Armed with some info from Tom, I hit the internet and did some digging around.  I found that the “NLGI Grade” that Tom mentioned runs the range from Grade 000 to Grade 6.  To give you an idea what this range includes, 000 is semi-fluid (pourable) grease while Grade 6 holds its shape and is too hard to be worked.  Grade 2 is the most common grease grade and Grade 1 is slightly softer than Grade 2.  If the grease is too stiff, it will may not feed into areas requiring lubrication.  If the grease is too fluid, it can leak out.  Either situation can result in damage to the components that are depending on proper lubrication, like the needle bearings in your u-joint.

My friend that had started the forum thread was told by the shop he got his parts from that the grease used on the u-joints should be extreme pressure rated.  The more I dug around the NLGI web site, the more I realized that Tom’s comment about that place being pretty boring was oh so true.  Don’t do a search on extreme pressure, you’ll find more info than a normal person could handle in a life time.  Let’s just say that you want a grease that exhibits good extreme pressure qualities….I’m not sure how that is measured just yet….and I’m not going to try to find out either. 

So after a bit more poking and prodding with the web browser, I finally surfed over to the Mobil1 web site to see what I could find out about the grease I was using.  Over all, I was pleased with the results, based on what I had seen on the web and gotten from Tom’s e-mail.  I found the following:

  • Mobil1 Synthetic grease is a NLGI #2 high-performance grease made from a synthetic base and lithium thickener.
  • It claims to have optimum extreme-pressure properties and excellent resistance to water washout. 
  • Operating range is -35* F. to 450* F.  (that exceeds Tom’s requirement of 300 degrees)
  • Good shock loading (sounds like something we want for the needle bearings)
  • Excellent resistance to rust and corrosion
  • It is listed as being particularly suited for disc brake wheel bearings, ball and steering joints, and universal joints and provides outstanding bearing protection under heavy loads at any highway speed

I’ve no doubt that if you go to other lubrication manufacturer’s web sites, you will find similar data stating that their products are good.  

I know a little more about grease now then I did earlier today.  According to Mobil1’s web site, the grease I am using should work well for everything I use it for.  And I plan on following Tom’s suggestion about properly “flushing out” the contaminates that may get into the components. 

Some night, if you find yourself at the edge, and counting sheep is looming on the horizon as the only way you may fall asleep, try surfing on over to the NLGI web site and so a search on extreme pressure.  If you make it through the first white paper without falling asleep, maybe you should consult the services of your family doctor……I think you may be suffering from a severe sleep disorder.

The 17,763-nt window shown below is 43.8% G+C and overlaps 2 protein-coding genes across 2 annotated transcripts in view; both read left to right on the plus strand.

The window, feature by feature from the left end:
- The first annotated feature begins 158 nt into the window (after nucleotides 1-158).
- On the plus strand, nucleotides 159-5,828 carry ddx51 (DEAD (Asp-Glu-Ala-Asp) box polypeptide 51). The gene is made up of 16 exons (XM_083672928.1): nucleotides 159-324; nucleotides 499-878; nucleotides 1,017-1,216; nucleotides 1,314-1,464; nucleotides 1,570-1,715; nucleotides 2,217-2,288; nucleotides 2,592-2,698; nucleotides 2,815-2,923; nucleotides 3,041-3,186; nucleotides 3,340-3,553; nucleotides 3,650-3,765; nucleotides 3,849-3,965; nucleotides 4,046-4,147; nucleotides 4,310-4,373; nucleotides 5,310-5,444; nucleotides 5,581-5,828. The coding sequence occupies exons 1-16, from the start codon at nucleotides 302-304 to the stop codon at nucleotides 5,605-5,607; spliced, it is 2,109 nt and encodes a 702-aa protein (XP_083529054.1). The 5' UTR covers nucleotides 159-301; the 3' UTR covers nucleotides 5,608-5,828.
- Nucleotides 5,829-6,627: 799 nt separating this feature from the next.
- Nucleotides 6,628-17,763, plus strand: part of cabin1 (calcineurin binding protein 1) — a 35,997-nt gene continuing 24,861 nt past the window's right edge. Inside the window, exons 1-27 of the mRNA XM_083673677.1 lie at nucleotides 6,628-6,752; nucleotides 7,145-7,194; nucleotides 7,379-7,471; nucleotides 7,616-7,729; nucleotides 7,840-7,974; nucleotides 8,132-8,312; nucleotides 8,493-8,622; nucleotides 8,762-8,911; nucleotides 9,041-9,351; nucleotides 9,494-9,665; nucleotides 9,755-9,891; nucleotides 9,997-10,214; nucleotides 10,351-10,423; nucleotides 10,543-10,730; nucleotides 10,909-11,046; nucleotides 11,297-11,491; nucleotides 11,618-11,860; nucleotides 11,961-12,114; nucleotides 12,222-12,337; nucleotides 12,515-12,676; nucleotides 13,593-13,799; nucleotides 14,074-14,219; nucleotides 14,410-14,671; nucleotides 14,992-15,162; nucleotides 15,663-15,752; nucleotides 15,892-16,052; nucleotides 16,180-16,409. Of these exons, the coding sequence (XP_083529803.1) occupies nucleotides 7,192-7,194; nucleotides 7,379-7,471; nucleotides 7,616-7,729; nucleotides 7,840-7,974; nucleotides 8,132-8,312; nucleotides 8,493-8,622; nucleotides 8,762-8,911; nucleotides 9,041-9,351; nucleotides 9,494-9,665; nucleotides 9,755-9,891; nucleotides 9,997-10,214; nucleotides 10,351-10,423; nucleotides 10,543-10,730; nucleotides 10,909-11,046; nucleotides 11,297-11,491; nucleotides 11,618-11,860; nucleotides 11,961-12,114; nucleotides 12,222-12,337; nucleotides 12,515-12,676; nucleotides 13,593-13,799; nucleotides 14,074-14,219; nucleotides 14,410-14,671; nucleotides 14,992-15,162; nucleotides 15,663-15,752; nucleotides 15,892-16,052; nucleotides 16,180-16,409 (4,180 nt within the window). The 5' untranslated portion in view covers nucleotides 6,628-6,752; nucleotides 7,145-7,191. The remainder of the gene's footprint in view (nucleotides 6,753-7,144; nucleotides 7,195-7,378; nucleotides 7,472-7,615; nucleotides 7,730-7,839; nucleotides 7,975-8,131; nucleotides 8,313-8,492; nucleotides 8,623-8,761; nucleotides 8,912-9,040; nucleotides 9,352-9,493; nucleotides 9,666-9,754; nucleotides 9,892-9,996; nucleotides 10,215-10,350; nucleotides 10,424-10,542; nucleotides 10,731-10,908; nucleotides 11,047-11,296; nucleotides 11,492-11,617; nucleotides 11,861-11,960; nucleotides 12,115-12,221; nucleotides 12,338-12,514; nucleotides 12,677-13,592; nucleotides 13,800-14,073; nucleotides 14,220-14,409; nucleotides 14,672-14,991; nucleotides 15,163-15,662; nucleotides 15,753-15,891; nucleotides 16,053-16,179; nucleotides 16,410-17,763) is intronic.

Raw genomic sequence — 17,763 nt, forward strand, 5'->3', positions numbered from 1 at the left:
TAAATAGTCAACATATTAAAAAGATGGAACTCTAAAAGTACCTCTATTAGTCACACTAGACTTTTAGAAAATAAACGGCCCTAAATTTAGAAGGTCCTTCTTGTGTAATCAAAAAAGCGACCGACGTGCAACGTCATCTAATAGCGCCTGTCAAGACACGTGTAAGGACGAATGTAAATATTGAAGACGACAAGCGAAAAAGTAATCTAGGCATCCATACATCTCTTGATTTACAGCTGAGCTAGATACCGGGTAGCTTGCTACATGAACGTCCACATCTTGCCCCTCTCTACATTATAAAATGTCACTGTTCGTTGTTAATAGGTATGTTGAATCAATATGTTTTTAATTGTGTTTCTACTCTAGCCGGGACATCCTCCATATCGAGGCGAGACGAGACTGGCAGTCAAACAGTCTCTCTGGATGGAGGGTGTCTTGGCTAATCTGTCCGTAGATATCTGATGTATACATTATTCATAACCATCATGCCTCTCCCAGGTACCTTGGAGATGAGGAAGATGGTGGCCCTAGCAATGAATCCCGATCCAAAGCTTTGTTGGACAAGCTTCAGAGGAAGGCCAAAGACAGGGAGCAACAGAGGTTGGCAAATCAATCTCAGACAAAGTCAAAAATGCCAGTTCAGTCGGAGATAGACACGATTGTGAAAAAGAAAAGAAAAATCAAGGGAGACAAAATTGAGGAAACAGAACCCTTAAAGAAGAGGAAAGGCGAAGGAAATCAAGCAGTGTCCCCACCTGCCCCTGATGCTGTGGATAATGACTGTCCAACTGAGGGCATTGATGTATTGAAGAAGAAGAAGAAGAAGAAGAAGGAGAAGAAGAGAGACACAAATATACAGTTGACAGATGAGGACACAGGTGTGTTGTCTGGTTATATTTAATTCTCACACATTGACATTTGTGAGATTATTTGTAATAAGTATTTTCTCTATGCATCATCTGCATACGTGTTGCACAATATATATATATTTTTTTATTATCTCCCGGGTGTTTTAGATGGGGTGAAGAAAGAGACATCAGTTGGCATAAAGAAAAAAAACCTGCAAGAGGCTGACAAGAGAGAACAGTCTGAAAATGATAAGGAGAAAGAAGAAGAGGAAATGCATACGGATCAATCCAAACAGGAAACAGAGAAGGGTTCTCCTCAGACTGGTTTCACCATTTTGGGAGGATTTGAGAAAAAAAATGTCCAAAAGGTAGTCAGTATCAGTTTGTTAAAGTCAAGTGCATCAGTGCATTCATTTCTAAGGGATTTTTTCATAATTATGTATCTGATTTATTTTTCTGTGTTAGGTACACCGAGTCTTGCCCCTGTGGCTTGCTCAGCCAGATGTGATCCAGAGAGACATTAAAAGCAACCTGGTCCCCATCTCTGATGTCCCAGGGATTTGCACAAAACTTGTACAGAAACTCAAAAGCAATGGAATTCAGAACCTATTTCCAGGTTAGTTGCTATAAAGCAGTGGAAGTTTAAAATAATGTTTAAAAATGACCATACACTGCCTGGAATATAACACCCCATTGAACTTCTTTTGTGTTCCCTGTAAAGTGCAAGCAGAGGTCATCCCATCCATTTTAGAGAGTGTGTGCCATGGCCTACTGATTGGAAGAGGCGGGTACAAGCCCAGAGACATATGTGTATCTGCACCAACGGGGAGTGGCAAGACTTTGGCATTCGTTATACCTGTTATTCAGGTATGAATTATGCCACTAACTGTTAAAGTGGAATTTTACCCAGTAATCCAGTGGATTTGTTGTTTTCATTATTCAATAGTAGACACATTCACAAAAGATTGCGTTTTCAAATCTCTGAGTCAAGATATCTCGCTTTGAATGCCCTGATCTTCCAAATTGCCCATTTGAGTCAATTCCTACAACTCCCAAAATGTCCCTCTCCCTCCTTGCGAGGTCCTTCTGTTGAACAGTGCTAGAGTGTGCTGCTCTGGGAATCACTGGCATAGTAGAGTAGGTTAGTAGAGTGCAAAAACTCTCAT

Warn Hub Conversion

A couple of things in the spring of 2002 made up my mind about a Warn hub conversion.  One was the dent I put in the front drive shaft.  It was not big enough to cause a problem until I hit freeway speeds.  Had I had the Warn hubs then, I would never have bothered to have the front drive shaft re-tubed (aside from the poor job that was done on it….but that is another story for another time).

I ordered the kit from 4 Wheeler’s Supply here in Phoenix.  Barry hooked me up with a good price on the 5 on 4.5″ kit and I picked up a spare hublock at the same time.  The kit comes with hardened outer axle shafts and you can use your existing factory inners or Warn’s chrome/nickel inner shafts.  Another Jeeper in California was replacing his D30 and I picked up a pair of used Warn inner shafts for a reasonable enough price.  The last major item needed was a good pair of full-cast rotors.  I had the factory composite rotors on the TJ and these do not work for the conversion.  Blaine picked up a pair of Autospecialty Premiums AR8722 in CA and had the rotor center holes machined to spec and then sent them my way. 

Note:  New full-cast rotors from a 1990 or newer Wrangler (ITT #65225 or equivalent) must be used with the hub conversion.  These rotors have a .25″ thick mounting flange.  Do NOT use the factory style “composite” rotor as it only has a .125″ thick flange.  The rotor pilot hole must be machine to a diameter of 3.575″ +/- .015″ to fit the wheel hub.  Some wheels may not fit over the hublock body as required.  Wheel center hole must be at least 2.78″ in diameter.  Be sure to check your wheels before proceeding.